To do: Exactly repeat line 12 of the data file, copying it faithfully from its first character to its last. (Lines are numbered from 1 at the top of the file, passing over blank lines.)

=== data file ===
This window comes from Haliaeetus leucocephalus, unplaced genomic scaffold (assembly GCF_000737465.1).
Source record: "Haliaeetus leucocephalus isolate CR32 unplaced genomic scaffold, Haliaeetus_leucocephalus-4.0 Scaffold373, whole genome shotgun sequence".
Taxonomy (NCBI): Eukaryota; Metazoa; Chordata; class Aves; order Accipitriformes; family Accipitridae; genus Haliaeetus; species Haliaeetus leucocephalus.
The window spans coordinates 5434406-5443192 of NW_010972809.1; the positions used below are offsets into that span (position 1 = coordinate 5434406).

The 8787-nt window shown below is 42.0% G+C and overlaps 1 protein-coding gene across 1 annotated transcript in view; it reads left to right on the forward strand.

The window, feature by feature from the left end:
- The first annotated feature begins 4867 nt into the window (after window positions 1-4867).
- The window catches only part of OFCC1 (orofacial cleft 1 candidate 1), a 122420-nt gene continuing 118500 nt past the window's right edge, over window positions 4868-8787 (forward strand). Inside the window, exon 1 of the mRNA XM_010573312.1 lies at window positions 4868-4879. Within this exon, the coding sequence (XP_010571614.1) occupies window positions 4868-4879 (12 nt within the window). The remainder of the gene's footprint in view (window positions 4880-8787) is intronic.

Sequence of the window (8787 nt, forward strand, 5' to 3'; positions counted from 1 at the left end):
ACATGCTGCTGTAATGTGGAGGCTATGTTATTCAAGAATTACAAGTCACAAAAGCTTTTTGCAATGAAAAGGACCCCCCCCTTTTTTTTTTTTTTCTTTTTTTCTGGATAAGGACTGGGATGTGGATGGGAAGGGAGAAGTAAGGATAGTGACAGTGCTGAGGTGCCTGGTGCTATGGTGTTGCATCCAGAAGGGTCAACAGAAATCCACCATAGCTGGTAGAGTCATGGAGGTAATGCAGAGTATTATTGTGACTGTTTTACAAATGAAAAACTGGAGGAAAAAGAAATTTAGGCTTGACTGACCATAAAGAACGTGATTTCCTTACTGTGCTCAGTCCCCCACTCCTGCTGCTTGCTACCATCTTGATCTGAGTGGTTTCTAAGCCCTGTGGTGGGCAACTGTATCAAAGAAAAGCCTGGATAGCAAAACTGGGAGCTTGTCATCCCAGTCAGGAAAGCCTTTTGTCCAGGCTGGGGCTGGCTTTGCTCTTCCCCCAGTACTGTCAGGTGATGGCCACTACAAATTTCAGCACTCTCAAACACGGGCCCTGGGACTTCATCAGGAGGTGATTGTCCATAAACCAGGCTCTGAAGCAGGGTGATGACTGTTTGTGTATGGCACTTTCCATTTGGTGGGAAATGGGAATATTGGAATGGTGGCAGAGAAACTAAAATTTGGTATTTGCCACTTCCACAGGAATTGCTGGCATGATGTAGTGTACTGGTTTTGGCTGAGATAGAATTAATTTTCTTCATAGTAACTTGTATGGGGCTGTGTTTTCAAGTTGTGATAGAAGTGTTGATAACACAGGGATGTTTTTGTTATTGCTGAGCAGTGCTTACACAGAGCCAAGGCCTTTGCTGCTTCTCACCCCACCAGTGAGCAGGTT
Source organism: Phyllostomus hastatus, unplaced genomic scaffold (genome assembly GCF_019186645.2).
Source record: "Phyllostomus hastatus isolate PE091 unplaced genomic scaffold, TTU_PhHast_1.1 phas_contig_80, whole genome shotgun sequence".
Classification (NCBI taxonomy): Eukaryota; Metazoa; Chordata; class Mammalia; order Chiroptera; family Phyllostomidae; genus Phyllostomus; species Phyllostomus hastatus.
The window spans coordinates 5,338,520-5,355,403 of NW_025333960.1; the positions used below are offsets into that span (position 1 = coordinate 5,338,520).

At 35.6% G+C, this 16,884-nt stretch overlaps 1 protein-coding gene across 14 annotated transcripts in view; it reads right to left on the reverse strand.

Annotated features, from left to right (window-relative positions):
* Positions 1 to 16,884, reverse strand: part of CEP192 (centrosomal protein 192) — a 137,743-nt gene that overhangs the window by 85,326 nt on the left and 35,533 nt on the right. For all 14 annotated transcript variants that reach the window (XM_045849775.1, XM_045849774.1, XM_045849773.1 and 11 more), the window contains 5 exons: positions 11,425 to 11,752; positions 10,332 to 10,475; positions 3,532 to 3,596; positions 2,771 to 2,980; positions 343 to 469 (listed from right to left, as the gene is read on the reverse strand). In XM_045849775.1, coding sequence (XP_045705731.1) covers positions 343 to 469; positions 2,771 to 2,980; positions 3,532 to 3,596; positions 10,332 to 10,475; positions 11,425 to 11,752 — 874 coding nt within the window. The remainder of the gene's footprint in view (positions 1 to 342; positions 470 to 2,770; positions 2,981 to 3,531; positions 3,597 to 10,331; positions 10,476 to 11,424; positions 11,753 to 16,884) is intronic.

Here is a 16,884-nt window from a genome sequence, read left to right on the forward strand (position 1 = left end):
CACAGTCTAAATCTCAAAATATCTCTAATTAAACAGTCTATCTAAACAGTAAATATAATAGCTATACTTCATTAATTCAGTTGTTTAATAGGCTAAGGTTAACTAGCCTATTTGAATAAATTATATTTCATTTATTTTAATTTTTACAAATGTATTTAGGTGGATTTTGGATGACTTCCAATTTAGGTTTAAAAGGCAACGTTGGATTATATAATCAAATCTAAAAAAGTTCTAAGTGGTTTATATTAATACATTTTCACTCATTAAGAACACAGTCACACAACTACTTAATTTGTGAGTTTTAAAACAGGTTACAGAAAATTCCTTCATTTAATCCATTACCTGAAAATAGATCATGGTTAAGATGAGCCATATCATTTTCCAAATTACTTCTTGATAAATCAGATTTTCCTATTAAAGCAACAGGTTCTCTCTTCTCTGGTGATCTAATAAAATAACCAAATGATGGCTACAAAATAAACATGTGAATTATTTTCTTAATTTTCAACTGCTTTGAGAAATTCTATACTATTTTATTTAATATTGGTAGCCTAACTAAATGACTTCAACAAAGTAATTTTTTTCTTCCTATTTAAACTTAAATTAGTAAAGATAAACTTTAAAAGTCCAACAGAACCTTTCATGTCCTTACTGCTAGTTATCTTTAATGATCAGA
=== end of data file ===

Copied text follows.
Source record: "Phyllostomus hastatus isolate PE091 unplaced genomic scaffold, TTU_PhHast_1.1 phas_contig_80, whole genome shotgun sequence".